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|Tuesday, 29 August, 2000, 13:10 GMT 14:10 UK
Secrets of human attraction
A gene that could explain how humans pick up powerful chemical signals called pheromones may have been pinpointed for the first time.The discovery promises to give scientists a new understanding of our basic instincts.
Pheromones are known to trigger physical responses including sexual arousal and defensive behaviour in many species of insects, fish and animals.
There has long been speculation that humans may also use these chemicals to communicate instinctive urges.
Women living together often synchronise their menstrual cycles because they secrete an odourless chemical in underarm sweat.
But until now scientists have not been able to explain how and where in the body the chemicals are picked up and their messages passed to the brain.
Many animals, including mice, rabbits and pigs, have a special organ called the vomeronasal organ (VNO).
This relays chemical signals directly to the most primitive centres of the brain, stimulating instinctive reactions.
In human embryos these organs exist but they appear to perform no function after birth.
Now, scientists at Rockefeller University in New York and Yale University in Connecticut believe they have found a gene which may create pheromone receptors.
A receptor is an area on a cell that binds to specific molecules.
Called V1RL1, the gene resembles no other type of mammalian gene and bears a strong similarity to those thought to create pheromone receptors in rats and mice.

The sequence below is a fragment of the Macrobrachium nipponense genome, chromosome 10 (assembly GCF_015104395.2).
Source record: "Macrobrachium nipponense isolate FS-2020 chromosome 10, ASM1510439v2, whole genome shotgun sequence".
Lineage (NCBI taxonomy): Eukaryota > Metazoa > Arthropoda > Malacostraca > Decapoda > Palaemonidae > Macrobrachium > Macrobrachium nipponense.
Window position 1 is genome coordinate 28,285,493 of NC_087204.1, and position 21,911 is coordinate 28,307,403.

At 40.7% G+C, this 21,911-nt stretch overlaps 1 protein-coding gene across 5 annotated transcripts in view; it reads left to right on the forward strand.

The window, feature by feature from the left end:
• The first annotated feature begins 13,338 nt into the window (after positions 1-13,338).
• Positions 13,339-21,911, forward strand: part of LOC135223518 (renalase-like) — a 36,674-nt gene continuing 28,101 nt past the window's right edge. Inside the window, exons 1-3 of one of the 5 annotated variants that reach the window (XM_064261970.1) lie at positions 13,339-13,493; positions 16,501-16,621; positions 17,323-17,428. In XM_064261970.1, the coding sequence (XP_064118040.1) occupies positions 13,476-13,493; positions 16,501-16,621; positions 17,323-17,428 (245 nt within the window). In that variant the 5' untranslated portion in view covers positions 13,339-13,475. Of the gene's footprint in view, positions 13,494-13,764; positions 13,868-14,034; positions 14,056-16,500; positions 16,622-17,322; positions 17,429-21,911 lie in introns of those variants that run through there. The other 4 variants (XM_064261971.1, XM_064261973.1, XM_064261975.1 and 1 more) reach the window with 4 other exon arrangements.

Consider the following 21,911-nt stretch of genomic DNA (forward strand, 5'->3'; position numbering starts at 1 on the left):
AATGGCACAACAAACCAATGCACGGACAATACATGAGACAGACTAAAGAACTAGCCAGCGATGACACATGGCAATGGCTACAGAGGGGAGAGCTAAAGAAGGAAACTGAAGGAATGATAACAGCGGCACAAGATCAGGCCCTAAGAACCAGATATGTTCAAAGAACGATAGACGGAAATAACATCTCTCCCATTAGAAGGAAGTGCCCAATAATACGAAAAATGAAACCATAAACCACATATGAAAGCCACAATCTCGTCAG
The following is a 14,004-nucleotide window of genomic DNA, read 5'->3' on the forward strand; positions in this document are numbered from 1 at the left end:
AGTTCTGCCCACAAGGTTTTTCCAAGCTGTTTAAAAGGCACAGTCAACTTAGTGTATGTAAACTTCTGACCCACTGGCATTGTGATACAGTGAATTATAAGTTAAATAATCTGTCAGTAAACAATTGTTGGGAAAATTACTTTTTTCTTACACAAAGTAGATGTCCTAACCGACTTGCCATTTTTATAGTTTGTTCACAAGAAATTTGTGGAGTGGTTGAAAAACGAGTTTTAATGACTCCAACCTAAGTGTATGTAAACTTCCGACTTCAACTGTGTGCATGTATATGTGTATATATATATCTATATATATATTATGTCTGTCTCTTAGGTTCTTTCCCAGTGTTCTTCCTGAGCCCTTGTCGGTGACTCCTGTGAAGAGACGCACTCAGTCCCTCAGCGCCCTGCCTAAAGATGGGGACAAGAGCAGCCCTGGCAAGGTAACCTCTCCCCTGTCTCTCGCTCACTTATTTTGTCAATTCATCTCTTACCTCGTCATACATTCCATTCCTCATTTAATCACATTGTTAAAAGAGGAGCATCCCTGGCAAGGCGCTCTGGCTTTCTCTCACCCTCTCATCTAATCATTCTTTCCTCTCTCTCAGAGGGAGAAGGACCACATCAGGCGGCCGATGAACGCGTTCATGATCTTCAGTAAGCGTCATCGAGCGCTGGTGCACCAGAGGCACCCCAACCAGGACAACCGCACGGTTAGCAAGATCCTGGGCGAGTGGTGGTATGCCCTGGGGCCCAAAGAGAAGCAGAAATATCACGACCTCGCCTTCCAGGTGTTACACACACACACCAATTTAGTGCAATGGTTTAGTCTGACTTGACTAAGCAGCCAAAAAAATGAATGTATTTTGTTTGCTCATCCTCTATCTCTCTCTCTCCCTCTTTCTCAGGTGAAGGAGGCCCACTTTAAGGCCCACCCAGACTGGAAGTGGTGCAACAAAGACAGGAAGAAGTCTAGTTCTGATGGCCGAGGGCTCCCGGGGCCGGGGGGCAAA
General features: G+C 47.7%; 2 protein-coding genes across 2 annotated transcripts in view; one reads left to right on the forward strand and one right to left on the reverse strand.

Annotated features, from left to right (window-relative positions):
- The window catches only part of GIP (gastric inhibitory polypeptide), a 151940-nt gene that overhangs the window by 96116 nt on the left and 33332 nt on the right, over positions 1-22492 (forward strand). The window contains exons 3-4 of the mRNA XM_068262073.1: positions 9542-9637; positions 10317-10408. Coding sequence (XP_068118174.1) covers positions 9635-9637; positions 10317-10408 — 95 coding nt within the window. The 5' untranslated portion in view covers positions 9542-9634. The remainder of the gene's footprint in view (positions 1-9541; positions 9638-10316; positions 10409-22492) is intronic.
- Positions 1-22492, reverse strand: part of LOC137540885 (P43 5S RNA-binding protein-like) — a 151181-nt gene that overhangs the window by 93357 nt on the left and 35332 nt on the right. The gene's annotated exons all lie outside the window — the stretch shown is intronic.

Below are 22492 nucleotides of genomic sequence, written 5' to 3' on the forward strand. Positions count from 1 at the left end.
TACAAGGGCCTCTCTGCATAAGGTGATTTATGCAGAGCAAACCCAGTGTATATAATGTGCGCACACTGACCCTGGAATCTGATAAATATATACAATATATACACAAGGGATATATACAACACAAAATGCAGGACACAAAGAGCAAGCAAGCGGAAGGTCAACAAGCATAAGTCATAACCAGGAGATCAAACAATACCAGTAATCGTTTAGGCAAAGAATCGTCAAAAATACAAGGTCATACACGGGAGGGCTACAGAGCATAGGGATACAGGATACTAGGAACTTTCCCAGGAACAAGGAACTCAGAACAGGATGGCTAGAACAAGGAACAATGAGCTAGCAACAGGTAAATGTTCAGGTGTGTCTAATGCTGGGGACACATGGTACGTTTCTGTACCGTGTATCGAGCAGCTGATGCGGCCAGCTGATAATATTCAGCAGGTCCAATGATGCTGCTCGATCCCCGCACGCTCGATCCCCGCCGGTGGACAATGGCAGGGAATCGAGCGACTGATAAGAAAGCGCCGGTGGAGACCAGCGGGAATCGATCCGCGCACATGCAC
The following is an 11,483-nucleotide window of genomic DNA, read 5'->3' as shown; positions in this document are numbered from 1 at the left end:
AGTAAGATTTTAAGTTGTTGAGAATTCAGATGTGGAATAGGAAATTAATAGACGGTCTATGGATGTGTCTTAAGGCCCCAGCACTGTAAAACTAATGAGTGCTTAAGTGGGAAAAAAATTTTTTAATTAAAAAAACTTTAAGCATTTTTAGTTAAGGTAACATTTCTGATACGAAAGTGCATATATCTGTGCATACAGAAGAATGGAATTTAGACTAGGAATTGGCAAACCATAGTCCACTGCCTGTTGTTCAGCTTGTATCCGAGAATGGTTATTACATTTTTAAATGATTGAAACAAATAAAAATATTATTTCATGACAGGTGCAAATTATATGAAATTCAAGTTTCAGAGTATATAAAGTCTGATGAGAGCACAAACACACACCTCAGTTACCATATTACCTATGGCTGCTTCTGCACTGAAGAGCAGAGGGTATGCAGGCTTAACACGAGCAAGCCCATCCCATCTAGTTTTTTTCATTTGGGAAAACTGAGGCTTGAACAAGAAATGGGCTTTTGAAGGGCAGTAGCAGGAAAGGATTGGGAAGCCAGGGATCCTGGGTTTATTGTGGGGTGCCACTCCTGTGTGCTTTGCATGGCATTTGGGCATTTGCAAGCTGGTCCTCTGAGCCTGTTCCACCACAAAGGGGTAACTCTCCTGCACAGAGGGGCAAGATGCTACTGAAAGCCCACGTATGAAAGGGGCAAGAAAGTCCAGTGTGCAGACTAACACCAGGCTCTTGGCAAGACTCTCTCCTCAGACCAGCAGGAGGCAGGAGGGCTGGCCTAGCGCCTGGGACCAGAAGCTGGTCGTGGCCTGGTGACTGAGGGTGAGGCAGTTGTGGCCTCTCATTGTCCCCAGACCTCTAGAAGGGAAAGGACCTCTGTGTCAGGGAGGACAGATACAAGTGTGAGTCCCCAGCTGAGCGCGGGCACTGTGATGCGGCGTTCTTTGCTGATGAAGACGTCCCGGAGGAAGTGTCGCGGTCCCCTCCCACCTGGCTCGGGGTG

"People have taken an anatomical approach to the issue in the past. This is the first attempt to look at the molecular biology," said Dr Peter Mombaerts from Rockefeller University in the journal Nature Genetics.
Dr Mombaerts and his colleagues also found seven related snippets of DNA which should produce a protein but appear to have been turned off at some stage in their evolution.
Why these "pseudogenes" exist is a mystery. One possible explanation could be that in their distant evolutionary past humans made more use of pheromones than they do now.
Much work still needs to be done to prove V1RL1 is a gene and does create pheromone receptors.
A biotechnology company called Senomyx in California is looking at how the gene may work and which aspects of human behaviour are controlled by pheromones.
Some ethicists are worried research could lead to pheromone abuse. Carefully targeted artifical pheromones could be misused to modify human behaviour in advertising, politics and even warfare.